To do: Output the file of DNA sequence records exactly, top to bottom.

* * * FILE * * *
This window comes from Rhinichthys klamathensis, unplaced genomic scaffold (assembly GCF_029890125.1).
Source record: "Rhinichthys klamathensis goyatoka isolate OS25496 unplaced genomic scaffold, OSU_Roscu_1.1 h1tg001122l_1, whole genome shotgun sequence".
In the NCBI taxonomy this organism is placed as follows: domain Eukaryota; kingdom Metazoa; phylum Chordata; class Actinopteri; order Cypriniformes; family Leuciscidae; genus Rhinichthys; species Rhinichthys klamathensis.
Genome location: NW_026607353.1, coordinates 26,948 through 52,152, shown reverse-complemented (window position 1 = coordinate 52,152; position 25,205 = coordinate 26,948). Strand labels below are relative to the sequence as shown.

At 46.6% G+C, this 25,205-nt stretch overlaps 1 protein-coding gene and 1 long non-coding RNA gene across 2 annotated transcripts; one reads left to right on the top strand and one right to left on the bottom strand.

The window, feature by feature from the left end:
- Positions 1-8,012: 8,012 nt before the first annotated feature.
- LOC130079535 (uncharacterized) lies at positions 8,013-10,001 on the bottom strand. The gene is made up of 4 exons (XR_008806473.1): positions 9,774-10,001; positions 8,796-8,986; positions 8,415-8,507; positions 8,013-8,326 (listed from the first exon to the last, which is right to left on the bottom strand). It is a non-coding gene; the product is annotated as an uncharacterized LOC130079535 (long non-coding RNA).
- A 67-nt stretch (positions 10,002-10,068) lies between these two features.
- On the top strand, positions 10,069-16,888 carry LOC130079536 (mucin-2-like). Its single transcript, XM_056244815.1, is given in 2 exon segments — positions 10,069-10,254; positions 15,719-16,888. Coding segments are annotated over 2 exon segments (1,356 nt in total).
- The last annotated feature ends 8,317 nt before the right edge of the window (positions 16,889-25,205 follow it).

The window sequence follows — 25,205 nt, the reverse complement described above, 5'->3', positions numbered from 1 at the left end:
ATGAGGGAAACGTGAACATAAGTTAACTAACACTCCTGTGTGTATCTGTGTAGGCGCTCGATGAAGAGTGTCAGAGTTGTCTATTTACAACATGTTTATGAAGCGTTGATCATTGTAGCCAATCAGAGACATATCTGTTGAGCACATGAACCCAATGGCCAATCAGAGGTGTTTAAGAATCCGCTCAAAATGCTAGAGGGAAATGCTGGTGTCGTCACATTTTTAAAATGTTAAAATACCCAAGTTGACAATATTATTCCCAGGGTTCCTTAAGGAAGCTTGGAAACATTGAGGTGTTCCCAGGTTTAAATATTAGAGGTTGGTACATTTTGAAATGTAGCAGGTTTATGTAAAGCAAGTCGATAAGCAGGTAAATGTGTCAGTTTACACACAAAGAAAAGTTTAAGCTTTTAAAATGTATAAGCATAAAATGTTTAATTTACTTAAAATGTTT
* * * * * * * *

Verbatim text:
This window comes from Rhinichthys klamathensis, unplaced genomic scaffold (assembly GCF_029890125.1).
Source record: "Rhinichthys klamathensis goyatoka isolate OS25496 unplaced genomic scaffold, OSU_Roscu_1.1 h1tg001122l_1, whole genome shotgun sequence".
In the NCBI taxonomy this organism is placed as follows: domain Eukaryota; kingdom Metazoa; phylum Chordata; class Actinopteri; order Cypriniformes; family Leuciscidae; genus Rhinichthys; species Rhinichthys klamathensis.
Genome location: NW_026607353.1, coordinates 26,948 through 52,152, shown reverse-complemented (window position 1 = coordinate 52,152; position 25,205 = coordinate 26,948). Strand labels below are relative to the sequence as shown.

At 46.6% G+C, this 25,205-nt stretch overlaps 1 protein-coding gene and 1 long non-coding RNA gene across 2 annotated transcripts; one reads left to right on the top strand and one right to left on the bottom strand.

The window, feature by feature from the left end:
- Positions 1-8,012: 8,012 nt before the first annotated feature.
- LOC130079535 (uncharacterized) lies at positions 8,013-10,001 on the bottom strand. The gene is made up of 4 exons (XR_008806473.1): positions 9,774-10,001; positions 8,796-8,986; positions 8,415-8,507; positions 8,013-8,326 (listed from the first exon to the last, which is right to left on the bottom strand). It is a non-coding gene; the product is annotated as an uncharacterized LOC130079535 (long non-coding RNA).
- A 67-nt stretch (positions 10,002-10,068) lies between these two features.
- On the top strand, positions 10,069-16,888 carry LOC130079536 (mucin-2-like). Its single transcript, XM_056244815.1, is given in 2 exon segments — positions 10,069-10,254; positions 15,719-16,888. Coding segments are annotated over 2 exon segments (1,356 nt in total).
- The last annotated feature ends 8,317 nt before the right edge of the window (positions 16,889-25,205 follow it).

The window sequence follows — 25,205 nt, the reverse complement described above, 5'->3', positions numbered from 1 at the left end:
ATGAGGGAAACGTGAACATAAGTTAACTAACACTCCTGTGTGTATCTGTGTAGGCGCTCGATGAAGAGTGTCAGAGTTGTCTATTTACAACATGTTTATGAAGCGTTGATCATTGTAGCCAATCAGAGACATATCTGTTGAGCACATGAACCCAATGGCCAATCAGAGGTGTTTAAGAATCCGCTCAAAATGCTAGAGGGAAATGCTGGTGTCGTCACATTTTTAAAATGTTAAAATACCCAAGTTGACAATATTATTCCCAGGGTTCCTTAAGGAAGCTTGGAAACATTGAGGTGTTCCCAGGTTTAAATATTAGAGGTTGGTACATTTTGAAATGTAGCAGGTTTATGTAAAGCAAGTCGATAAGCAGGTAAATGTGTCAGTTTACACACAAAGAAAAGTTTAAGCTTTTAAAATGTATAAGCATAAAATGTTTAATTTACTTAAAATGTTT